Building capacity to help Africa trade better

The role of trade policies in building regional value chains – some preliminary evidence from Africa


The role of trade policies in building regional value chains – some preliminary evidence from Africa

The role of trade policies in building regional value chains – some preliminary evidence from Africa
Photo credit: World Bank

Regional value chains (RVCs) are considered as an important step towards greater integration into global value chains (GVCs), but African countries trade very little value added with each other. Trade in value added within the region is still by far the lowest in comparison with Asia and Latin America, but the recent increase allows for an optimistic outlook with respect to the evolution of regional production networks.

Based on the UNCTAD-Eora GVC database,[1] this paper estimates a panel model from 2006 to 2012 for 37 African countries and sheds light on the role of trade costs in building RVCs in Africa.

First evidence is provided on the effect of (i) charged and faced tariff rates on capital goods, raw materials and intermediates and (ii) additional trade costs capturing border inefficiencies and poor infrastructure. Results indicate a significantly negative effect on foreign value added of charged tariffs on capital goods and higher time to trade. In addition, higher regulatory quality and a stronger telecommunication infrastructure seem to be positively correlated with a country’s ability to participate in RVCs.


International trade is increasingly shaped by the existence of value chains, regionally and globally. Decreasing transaction costs have encouraged multinational corporations to outsource stages of production, retaining the most profitable phases along the supply chain. More complex products and a greater division of labor allow more countries to participate in global trade by specializing in specific tasks without the need to produce the entire product. Developing countries can leverage participation in value chains as a stepping stone towards greater integration into the global economy which promises a rise in labor productivity and total factor productivity through knowledge spillovers and technology transfer.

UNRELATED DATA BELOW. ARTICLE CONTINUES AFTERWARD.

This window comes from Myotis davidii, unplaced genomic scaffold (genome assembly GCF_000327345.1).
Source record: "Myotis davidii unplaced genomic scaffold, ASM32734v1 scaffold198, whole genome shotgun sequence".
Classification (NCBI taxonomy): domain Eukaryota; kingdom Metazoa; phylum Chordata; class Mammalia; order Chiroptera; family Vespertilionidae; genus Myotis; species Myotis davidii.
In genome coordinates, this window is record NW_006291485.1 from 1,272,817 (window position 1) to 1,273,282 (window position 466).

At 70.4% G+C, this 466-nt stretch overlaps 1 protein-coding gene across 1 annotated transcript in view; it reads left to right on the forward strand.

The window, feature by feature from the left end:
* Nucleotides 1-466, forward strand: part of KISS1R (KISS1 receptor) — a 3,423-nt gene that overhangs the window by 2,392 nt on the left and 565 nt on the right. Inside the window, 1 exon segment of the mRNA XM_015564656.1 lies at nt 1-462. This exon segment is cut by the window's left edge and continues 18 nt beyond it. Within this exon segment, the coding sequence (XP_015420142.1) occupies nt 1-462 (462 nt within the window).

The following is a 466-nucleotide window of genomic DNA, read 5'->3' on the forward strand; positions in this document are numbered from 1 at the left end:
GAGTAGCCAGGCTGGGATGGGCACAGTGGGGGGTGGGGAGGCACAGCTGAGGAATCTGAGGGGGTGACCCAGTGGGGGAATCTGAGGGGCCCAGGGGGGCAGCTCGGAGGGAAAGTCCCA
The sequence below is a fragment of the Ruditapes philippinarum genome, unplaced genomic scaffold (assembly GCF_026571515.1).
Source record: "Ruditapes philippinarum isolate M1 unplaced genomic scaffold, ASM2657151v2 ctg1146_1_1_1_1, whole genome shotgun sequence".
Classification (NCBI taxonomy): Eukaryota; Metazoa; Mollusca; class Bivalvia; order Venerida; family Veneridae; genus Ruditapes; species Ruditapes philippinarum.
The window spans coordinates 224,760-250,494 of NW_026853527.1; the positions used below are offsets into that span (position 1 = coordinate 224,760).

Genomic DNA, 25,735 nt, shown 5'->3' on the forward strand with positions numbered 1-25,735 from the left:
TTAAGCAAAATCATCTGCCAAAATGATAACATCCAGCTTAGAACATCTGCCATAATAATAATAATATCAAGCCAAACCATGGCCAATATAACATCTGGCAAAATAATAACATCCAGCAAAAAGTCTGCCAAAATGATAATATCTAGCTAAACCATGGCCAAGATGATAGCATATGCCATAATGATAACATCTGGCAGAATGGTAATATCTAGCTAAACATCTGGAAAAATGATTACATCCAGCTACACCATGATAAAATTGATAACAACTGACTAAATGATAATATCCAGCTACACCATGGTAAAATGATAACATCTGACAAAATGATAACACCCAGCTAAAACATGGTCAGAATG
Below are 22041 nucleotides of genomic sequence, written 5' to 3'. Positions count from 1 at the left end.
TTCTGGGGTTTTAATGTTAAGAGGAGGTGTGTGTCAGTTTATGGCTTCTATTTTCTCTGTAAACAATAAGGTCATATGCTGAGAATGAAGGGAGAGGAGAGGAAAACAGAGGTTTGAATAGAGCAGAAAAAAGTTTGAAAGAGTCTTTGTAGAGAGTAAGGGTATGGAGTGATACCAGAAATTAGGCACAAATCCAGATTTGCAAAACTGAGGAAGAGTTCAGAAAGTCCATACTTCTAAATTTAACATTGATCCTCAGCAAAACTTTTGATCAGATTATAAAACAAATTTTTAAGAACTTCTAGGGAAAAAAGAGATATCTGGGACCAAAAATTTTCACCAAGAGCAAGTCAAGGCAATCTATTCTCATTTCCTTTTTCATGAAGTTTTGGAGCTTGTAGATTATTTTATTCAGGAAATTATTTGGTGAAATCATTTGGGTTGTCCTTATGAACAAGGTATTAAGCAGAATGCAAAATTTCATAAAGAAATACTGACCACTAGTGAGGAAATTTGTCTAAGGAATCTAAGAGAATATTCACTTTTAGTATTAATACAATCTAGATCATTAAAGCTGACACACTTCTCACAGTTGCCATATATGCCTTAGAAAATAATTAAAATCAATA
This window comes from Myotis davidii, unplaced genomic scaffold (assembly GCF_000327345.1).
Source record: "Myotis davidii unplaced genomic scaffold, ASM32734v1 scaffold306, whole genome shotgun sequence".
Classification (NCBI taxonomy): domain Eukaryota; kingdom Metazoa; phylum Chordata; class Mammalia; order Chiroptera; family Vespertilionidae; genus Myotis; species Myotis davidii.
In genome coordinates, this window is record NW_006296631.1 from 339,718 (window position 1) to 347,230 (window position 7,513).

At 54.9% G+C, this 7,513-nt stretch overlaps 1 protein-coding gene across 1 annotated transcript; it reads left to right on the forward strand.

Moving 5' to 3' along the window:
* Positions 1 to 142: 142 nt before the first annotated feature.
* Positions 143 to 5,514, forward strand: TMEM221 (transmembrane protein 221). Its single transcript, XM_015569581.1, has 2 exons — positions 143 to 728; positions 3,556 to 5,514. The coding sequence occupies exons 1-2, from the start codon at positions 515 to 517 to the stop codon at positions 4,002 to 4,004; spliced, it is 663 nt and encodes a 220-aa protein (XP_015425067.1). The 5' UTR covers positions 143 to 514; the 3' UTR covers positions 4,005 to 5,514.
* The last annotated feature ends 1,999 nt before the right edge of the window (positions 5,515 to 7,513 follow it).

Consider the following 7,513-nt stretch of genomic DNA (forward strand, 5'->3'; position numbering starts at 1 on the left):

African countries are highly under-represented in global value chains (GVCs) although their participation has significantly increased over the course of the last decade. The example of the great world factories in Europe, North America and Asia shows that building regional value chains (RVCs) is an important step towards participation in GVCs by increasing the market for exports and imports. However, the share of intra-African trade in value added is low at nine percent, compared to 45 percent in Asia and 18 percent in Latin America. Although it is essential to understand the dynamics and characteristics of RVCs in order to implement efficient policy instruments for facilitating regional trade in value added, the literature on RVCs in Africa is sparse.

To the best of the author’s knowledge there is no study which empirically explores determinants of RVCs in Africa. The study at hand attempts to close this gap in the literature. By doing this, the analysis builds on empirical literature on African global value chain participation on the one hand. Kowalski et al. (2015) and IMF (2016) are the only two publications that empirically address the determinants of African countries’ trade in value added with the world. On the other hand, sector- and country-specific literature on African regional value chains is discussed to show that a reduction of regional transaction and trade costs is even more crucial to increasing RVC integration than gross trade since products have to cross the border twice. This is theoretically underlined by the two-dimensional fragmentation model by Kimura (2007) which centralizes service link costs as a major constraint to the fragmentation of production processes. Service link costs arise by connecting production blocks and include trade and transportation costs, as well as economic transaction costs (e.g. telecommunication costs and deficiencies in legal systems and economic institutions).